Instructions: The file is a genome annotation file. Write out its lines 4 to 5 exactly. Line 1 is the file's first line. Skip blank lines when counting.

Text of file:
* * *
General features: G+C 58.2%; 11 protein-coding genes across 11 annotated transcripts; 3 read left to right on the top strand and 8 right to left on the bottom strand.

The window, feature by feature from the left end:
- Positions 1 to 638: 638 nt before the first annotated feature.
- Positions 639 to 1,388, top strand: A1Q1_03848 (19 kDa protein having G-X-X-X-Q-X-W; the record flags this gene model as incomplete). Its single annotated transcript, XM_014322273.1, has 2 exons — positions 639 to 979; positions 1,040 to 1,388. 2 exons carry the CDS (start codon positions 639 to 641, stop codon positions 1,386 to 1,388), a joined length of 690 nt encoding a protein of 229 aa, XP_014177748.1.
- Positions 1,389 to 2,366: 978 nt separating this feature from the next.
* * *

- Positions 639 to 1,388, top strand: A1Q1_03848 (19 kDa protein having G-X-X-X-Q-X-W; the record flags this gene model as incomplete). Its single annotated transcript, XM_014322273.1, has 2 exons — positions 639 to 979; positions 1,040 to 1,388. 2 exons carry the CDS (start codon positions 639 to 641, stop codon positions 1,386 to 1,388), a joined length of 690 nt encoding a protein of 229 aa, XP_014177748.1.
- Positions 1,389 to 2,366: 978 nt separating this feature from the next.